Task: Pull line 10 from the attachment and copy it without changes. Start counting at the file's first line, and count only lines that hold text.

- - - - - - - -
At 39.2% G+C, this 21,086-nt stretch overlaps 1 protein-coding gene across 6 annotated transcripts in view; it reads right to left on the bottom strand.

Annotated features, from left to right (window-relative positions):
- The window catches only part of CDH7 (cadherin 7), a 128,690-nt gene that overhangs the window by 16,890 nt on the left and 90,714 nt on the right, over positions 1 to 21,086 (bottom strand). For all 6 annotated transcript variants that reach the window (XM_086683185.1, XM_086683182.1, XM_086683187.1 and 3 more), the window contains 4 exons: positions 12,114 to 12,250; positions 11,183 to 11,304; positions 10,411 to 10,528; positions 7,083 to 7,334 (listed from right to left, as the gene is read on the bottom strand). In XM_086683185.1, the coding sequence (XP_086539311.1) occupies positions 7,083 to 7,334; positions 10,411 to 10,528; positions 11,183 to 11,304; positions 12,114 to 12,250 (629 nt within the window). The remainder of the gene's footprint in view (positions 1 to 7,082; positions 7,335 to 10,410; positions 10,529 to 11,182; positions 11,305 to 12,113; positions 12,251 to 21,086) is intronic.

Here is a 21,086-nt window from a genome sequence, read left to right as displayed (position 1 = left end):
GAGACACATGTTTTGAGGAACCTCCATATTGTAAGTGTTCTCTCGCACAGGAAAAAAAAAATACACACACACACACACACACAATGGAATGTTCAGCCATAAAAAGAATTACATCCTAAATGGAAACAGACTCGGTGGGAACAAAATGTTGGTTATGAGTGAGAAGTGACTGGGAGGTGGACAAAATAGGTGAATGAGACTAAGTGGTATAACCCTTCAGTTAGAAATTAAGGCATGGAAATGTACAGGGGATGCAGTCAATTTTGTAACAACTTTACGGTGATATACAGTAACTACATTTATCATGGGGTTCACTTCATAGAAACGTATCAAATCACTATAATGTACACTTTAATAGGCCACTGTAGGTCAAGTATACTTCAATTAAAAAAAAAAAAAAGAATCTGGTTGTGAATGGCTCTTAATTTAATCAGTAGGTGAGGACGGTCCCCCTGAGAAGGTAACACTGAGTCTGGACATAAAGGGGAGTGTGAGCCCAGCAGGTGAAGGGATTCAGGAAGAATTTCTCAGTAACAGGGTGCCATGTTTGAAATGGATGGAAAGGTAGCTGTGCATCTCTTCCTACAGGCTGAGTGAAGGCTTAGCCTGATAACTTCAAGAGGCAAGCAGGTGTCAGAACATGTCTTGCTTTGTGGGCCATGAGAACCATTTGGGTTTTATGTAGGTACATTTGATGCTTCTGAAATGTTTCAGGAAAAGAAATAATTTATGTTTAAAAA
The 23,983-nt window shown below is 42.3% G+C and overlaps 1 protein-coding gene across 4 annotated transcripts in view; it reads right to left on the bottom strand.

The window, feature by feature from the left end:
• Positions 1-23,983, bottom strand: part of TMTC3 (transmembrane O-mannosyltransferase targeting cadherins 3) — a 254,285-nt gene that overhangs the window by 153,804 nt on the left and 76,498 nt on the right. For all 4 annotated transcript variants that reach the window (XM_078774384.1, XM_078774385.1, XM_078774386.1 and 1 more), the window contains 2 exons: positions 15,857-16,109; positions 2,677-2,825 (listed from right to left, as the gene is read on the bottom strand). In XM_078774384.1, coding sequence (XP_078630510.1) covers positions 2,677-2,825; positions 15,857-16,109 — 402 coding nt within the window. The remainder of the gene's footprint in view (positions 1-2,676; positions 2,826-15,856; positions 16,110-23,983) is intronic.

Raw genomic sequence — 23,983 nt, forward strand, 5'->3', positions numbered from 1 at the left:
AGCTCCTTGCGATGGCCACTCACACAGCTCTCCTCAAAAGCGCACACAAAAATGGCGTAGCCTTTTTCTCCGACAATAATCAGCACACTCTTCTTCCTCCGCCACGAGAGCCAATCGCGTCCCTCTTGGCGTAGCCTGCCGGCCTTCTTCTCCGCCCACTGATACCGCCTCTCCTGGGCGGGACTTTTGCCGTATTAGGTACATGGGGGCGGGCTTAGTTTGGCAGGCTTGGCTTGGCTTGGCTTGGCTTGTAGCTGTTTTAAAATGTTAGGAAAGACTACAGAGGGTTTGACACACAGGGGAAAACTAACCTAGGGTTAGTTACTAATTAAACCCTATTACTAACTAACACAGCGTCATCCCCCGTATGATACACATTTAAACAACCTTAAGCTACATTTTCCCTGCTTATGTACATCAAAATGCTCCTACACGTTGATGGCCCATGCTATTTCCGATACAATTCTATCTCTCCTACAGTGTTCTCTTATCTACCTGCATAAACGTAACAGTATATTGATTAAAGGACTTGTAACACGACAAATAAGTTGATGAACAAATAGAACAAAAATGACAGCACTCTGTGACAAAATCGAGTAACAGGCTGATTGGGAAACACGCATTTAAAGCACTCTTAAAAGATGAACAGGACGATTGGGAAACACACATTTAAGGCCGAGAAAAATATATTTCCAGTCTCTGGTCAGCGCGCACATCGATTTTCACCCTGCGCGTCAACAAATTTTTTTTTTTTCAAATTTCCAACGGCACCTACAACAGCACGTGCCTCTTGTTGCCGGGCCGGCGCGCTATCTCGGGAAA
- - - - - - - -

AGCTCCTTGCGATGGCCACTCACACAGCTCTCCTCAAAAGCGCACACAAAAATGGCGTAGCCTTTTTCTCCGACAATAATCAGCACACTCTTCTTCCTCCGCCACGAGAGCCAATCGCGTCCCTCTTGGCGTAGCCTGCCGGCCTTCTTCTCCGCCCACTGATACCGCCTCTCCTGGGCGGGACTTTTGCCGTATTAGGTACATGGGGGCGGGCTTAGTTTGGCAGGCTTGGCTTGGCTTGGCTTGGCTTGTAGCTGTTTTAAAATGTTAGGAAAGACTACAGAGGGTTTGACACACAGGGGAAAACTAACCTAGGGTTAGTTACTAATTAAACCCTATTACTAACTAACACAGCGTCATCCCCCGTATGATACACATTTAAACAACCTTAAGCTACATTTTCCCTGCTTATGTACATCAAAATGCTCCTACACGTTGATGGCCCATGCTATTTCCGATACAATTCTATCTCTCCTACAGTGTTCTCTTATCTACCTGCATAAACGTAACAGTATATTGATTAAAGGACTTGTAACACGACAAATAAGTTGATGAACAAATAGAACAAAAATGACAGCACTCTGTGACAAAATCGAGTAACAGGCTGATTGGGAAACACGCATTTAAAGCACTCTTAAAAGATGAACAGGACGATTGGGAAACACACATTTAAGGCCGAGAAAAATATATTTCCAGTCTCTGGTCAGCGCGCACATCGATTTTCACCCTGCGCGTCAACAAATTTTTTTTTTTTCAAATTTCCAACGGCACCTACAACAGCACGTGCCTCTTGTTGCCGGGCCGGCGCGCTATCTCGGGAAA